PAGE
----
Watch the video below to see the team’s exploration of the sunken city of Baiae.
Man Discovers Ancient Tomb When He Tries to Fix Toilet in His Property
At first, Faggiano kept the discovery secret, even from his wife.
Eight years ago, Lucian Faggiano bought a building at 56 Via Ascanio Grandi in Lecce, Puglia in Italy and planned to open a trattoria, an eatery that is somewhere between a restaurant and a fast food joint. The 60-year old Faggiano worked on renovations right away after purchasing the building. The toilet was blocked, so he and his two sons decided to dig a trench to solve the problem.
What was supposed to take around a week to accomplish led to years of waiting for his beloved trattoria to open, thanks to a remarkable discovery on his property.
Faggiano and his sons uncovered an ancient stone floor covering a Messapian burial tomb while they were trying to find the toilet plumbing.
Further digging through cracks and holes led them to a Roman grain storage room and the remains of a convent that belonged to the Franciscans.
Remembering Doña Paz, The Deadliest Shipwreck In History Worse Than The Titanic
In remembrance of its 30th anniversary. May all the victims rest in peace.
Many people think that the sinking of the Titanic is the worst maritime disaster, but there is a disaster worse than the popular shipwreck. The Philippines will be forever haunted by the tragedy of MV Doña Paz that recorded over 4,000 fatalities.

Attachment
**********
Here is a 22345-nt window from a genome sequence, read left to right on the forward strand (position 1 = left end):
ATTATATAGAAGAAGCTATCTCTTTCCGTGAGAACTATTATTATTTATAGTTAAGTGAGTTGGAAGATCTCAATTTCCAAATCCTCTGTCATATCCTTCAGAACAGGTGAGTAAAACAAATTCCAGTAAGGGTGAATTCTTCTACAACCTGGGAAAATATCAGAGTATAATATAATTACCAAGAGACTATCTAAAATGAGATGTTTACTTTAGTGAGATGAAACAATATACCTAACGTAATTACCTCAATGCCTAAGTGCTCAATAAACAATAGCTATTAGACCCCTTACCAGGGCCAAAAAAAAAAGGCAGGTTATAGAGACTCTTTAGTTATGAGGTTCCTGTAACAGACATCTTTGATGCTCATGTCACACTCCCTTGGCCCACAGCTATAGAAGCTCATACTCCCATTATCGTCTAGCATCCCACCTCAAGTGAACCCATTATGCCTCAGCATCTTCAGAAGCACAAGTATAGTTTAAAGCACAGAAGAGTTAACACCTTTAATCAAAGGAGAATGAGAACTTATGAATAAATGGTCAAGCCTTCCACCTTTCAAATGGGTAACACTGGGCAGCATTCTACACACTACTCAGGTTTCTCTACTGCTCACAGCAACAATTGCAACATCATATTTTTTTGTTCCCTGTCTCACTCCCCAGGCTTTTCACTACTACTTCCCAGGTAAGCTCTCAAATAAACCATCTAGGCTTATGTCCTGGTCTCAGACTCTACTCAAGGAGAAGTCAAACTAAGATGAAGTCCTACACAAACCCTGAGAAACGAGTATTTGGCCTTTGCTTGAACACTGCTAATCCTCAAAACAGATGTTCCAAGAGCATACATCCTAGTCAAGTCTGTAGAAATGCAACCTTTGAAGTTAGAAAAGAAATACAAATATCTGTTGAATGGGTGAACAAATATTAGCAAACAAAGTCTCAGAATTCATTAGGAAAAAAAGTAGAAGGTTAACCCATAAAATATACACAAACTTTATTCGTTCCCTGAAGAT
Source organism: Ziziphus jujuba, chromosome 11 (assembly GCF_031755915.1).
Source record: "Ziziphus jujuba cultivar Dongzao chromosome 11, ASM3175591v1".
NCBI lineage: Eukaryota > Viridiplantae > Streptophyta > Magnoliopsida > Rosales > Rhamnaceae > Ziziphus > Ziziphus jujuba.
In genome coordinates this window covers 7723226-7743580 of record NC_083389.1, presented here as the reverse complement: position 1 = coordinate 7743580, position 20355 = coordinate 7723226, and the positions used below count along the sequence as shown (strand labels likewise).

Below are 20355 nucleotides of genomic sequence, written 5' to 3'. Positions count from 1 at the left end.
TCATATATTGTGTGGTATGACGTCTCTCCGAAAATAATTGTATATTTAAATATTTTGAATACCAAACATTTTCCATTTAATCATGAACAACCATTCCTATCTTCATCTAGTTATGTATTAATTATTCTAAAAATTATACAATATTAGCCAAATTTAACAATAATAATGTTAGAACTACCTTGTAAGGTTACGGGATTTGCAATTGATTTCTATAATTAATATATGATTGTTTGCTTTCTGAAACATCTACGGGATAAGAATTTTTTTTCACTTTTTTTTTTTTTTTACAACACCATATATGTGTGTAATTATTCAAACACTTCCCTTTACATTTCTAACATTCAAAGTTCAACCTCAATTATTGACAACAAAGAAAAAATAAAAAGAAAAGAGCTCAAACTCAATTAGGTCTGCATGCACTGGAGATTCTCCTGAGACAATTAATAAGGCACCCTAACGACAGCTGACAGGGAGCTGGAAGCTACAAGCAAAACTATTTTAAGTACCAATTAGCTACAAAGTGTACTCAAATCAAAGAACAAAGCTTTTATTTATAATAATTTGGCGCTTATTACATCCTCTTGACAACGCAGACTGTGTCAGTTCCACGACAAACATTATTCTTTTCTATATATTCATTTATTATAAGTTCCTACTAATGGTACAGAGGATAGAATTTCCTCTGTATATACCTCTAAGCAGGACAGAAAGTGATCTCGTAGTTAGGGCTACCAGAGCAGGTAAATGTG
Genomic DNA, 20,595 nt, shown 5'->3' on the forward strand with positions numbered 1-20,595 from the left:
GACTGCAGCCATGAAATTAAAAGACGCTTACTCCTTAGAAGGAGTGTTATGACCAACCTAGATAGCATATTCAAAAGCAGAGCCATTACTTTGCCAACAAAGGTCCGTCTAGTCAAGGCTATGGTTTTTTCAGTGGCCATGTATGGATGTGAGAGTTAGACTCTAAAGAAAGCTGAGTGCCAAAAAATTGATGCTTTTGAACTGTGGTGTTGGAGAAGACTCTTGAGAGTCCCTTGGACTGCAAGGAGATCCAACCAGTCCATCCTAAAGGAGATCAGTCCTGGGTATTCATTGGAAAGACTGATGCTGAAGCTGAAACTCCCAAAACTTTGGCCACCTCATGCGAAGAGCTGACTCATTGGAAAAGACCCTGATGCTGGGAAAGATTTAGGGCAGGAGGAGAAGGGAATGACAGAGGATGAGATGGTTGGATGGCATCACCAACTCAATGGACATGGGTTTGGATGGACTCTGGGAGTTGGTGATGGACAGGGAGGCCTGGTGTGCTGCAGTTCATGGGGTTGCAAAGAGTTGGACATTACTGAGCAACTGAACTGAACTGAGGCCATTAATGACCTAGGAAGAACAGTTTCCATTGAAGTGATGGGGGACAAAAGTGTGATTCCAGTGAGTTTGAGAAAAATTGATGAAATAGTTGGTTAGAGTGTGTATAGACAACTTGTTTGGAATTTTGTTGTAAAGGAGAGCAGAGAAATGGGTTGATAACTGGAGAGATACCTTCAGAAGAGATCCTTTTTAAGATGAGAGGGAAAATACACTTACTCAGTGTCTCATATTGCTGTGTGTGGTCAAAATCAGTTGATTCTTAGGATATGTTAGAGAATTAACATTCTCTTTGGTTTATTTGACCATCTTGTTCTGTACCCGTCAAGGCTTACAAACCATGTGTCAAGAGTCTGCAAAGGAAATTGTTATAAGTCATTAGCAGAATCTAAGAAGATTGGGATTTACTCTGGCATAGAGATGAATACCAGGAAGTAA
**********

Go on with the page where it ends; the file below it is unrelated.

It will be 30 years since MV Doña Paz burned in the Philippine waters. On the unfortunate day of December 20, 1987, five days before Christmas, the passenger ferry collided with oil tanker MT Vector carrying 8,000 barrels of gasoline and kerosene that left an estimated death toll of 4,386 people and only 24 survivors.
MV Doña Paz is overloaded with more than 4,386 people.
MV Doña Paz was heading to Philippine capital, Manila, from the island of Leyte. It has a registered capacity of 1,518 passengers but on that fateful night, the vessel is overcrowded with more people than its normal capacity. According to the families of the victims and few survivors, the ship is jampacked with families going to Manila for the holidays. The official list reflected names a little more than 1,000 but more than 4,000 families rushed to the office of Sulpicio Lines....
Oldest Depictions of Dogs Show Them Wearing Leashes and Helping Humans Hunt
The images only prove that humans were already training and domesticating dogs in archaic times.
Researchers have always believed that dogs were once considered a wild animal and that their looks and built were not similar to how they look now. However, experts are now close to finding the truth behind these creatures.
Somewhere in the northern part of Saudi Arabia, the researchers obtained what appears to be the earliest depiction (engraved) of dogs. While it is interesting in some ways, experts are still not convinced of it.
One of the images depicting the earliest forms of dogs.
An archaeologist by the name of Maria Guagnin from the Max Planck Institute for the Science of Human History in Germany said the “distinction” of both the herders and hunters was “immediately clear.” Guagnin was able to document around 1,405 rock art panels that contain more or less 6,618 individual animal depictions....